French Empire period mahogany mantel clock signed Lepaute à Paris.
A fine French mantel clock of the first empire period, from the house of Lepaute in Paris, signed thus on the dial.
Dated March 1809 on both mainstprings (Mars 1809). Jean-André Lepaute, with his younger brother Jean-Baptiste, founded the clockmaking dynasty under Louis XV. They achieved the warrant of ‘Horlogers du Roi’ very early for sundry important commissions and technical advances eg. the pinwheel escapement.
Jean-André died in 1789. Jean-Baptiste died in 1802. Pierre-Basile, a nephew of Jean-André, succeeded to the firm in 1802. The case severely and elegantly styled styled in the architectural Napoleonic taste, with a ‘Retour de L’Egypte‘ theme in the flanking gilt bronze sphinxes and the lotus design in the gilt inner bezel.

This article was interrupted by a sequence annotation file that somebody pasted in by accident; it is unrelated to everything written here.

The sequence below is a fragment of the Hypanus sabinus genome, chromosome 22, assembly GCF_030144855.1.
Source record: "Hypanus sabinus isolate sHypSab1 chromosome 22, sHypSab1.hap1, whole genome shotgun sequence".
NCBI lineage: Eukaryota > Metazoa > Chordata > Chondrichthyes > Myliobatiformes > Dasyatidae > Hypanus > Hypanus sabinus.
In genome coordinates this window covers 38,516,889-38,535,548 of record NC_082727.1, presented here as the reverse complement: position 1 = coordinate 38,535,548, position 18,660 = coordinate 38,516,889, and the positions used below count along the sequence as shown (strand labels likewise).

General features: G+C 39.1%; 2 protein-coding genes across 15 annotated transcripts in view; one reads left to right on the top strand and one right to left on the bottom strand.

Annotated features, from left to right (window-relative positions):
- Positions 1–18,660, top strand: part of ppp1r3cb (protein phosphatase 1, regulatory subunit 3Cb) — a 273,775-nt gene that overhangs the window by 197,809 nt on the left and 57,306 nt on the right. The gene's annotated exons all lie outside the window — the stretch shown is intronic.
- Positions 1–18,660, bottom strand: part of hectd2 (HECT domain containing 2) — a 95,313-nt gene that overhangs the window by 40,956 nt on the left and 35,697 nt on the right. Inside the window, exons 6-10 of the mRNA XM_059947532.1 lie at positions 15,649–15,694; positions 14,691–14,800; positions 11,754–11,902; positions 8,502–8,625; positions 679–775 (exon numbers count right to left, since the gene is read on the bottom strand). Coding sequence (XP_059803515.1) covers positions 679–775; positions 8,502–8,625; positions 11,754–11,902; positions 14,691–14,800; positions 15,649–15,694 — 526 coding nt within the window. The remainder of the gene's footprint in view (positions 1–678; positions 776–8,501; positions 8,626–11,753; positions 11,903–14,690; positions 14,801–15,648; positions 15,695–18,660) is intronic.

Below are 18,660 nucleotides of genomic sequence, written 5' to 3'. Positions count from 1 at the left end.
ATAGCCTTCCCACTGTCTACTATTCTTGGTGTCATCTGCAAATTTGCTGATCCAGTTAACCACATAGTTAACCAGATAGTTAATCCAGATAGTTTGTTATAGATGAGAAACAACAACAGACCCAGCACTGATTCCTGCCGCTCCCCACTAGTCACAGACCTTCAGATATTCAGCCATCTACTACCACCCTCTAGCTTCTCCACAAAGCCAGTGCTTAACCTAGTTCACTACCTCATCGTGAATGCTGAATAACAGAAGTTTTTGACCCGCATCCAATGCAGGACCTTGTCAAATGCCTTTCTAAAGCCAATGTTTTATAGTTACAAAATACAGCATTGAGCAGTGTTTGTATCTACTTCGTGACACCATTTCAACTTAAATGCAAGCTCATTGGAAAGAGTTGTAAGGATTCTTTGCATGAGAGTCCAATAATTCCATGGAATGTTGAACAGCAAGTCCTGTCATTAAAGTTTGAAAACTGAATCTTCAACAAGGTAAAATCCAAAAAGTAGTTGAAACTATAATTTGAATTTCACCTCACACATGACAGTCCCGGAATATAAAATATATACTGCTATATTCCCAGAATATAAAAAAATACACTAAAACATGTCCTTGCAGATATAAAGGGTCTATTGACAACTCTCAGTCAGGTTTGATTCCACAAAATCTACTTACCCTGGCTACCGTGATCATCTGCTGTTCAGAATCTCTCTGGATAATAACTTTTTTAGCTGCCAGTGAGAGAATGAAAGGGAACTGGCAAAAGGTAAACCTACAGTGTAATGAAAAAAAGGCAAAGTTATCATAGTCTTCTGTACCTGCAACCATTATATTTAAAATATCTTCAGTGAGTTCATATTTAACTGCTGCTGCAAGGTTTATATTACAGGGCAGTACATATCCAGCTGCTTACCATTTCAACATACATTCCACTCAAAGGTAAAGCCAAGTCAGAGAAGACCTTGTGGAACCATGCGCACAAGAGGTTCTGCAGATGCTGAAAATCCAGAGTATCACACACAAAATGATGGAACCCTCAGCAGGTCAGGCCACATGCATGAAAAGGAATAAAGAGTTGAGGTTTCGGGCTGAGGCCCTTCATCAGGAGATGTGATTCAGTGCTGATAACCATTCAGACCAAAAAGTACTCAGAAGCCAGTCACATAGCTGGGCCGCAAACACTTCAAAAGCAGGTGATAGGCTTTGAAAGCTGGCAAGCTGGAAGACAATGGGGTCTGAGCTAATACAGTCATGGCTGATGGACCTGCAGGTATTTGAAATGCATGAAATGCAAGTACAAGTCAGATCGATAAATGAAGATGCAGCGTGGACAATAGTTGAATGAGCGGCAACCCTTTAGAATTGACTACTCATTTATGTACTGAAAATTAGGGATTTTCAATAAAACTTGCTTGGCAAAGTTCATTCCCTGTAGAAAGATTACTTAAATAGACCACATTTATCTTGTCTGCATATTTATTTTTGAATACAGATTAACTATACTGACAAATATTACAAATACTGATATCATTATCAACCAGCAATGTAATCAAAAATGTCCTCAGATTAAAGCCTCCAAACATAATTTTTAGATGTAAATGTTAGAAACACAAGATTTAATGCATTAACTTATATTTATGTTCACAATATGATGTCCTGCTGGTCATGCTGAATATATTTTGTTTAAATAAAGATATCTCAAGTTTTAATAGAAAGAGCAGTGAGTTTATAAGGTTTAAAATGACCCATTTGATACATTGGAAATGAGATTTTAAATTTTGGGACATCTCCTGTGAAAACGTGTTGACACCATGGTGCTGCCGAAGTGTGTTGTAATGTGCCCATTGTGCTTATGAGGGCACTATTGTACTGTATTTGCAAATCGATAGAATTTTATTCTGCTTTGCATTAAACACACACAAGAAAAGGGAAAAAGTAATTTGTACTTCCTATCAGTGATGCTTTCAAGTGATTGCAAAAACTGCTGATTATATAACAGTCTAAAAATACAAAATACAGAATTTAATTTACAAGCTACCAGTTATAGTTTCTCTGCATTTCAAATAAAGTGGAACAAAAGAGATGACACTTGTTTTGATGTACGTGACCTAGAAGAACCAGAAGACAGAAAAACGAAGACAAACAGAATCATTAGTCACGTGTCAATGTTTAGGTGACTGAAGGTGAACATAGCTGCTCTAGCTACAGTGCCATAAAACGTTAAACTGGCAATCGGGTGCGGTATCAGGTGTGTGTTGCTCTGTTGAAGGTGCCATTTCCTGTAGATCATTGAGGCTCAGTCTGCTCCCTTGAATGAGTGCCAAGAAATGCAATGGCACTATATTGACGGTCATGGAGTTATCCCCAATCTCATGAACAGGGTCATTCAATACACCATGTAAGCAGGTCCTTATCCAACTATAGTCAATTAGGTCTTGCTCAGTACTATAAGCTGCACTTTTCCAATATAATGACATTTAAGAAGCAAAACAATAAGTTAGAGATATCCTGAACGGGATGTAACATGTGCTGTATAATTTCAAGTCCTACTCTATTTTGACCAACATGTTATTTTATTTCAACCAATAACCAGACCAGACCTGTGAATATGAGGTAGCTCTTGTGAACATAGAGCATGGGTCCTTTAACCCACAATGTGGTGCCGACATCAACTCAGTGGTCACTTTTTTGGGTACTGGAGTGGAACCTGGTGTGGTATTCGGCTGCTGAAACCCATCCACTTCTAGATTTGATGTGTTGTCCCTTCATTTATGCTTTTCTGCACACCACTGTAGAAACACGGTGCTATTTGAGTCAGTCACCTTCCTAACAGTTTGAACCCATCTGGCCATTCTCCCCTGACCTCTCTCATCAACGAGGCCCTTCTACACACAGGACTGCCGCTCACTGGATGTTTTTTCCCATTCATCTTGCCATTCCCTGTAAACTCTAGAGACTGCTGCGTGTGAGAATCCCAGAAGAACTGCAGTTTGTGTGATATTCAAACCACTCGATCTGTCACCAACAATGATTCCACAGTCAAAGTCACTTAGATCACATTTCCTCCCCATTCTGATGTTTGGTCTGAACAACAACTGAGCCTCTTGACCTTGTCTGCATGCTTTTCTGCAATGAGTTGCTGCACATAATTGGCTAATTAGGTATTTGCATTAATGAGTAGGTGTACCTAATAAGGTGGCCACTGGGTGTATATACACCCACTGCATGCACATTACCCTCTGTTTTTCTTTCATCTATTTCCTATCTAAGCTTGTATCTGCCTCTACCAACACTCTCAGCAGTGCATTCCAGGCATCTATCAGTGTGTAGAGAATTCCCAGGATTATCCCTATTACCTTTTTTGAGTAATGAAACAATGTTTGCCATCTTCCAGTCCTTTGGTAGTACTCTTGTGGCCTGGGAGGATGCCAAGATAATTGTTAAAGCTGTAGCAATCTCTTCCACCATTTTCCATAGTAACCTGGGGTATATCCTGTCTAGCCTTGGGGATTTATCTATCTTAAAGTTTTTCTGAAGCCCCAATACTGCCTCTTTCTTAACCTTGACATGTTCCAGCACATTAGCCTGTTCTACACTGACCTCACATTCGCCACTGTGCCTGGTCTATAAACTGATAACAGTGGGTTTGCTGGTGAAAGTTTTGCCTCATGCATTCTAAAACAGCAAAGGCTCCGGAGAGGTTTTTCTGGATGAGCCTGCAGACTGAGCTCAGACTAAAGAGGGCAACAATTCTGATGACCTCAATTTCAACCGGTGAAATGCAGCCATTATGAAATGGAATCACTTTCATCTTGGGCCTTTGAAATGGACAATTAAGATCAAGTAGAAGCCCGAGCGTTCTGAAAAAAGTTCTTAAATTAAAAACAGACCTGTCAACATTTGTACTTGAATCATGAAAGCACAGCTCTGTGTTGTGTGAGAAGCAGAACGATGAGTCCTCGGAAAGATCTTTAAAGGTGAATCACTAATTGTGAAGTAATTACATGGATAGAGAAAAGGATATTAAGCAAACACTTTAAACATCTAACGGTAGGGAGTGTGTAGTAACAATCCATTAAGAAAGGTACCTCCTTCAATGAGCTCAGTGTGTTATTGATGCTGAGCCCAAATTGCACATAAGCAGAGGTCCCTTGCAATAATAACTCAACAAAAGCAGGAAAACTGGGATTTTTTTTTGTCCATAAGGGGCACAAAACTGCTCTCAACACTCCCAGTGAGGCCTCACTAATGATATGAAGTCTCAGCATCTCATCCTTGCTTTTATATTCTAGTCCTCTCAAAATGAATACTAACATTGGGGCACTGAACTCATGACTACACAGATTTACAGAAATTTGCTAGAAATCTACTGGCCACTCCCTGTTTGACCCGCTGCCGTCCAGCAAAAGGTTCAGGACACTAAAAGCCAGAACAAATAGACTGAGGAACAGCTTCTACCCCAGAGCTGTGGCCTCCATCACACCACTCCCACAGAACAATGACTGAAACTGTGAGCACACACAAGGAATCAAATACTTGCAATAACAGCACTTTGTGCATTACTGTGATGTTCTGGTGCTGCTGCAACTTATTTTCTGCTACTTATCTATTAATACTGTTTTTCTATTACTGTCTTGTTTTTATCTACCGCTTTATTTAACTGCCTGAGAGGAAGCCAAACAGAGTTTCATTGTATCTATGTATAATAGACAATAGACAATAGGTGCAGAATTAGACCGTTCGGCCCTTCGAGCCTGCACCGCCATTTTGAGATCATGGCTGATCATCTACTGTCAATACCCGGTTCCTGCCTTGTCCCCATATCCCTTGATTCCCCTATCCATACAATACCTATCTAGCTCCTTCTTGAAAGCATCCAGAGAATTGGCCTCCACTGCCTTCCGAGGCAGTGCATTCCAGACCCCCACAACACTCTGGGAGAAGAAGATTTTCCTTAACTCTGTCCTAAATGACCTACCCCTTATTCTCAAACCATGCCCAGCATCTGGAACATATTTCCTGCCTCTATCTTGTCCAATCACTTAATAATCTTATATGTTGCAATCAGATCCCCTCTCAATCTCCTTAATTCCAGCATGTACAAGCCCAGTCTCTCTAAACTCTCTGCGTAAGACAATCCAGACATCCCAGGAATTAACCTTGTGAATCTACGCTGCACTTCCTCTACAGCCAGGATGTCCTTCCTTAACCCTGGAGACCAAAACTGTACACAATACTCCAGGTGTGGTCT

Mahogany veneer (French cut) over oak. Very fine ebony single stringing to case edges. Geometric inlay to upper face of lower plinth. Large white enamel dial, signed ‘Lepaute A PARIS’.
Dial flanked by 2 upper quadrant spandrels in gilt bronze.
Relieved Breguet hands in blued steel.
Fine adjustments arbor at top of dial.
Large calibre hand-made time-and -strike pendule de Paris movement, silk-suspension, striking hours and half hours on a single bell. Unusually long mainsprings. Capital Roman ‘L’ stamped into rear of front plate.
31 teeth to escape wheel. Period pendulum, perfectly fitted and looks to be correct for this clock.
Dimensions: 380 x 230 x 175mm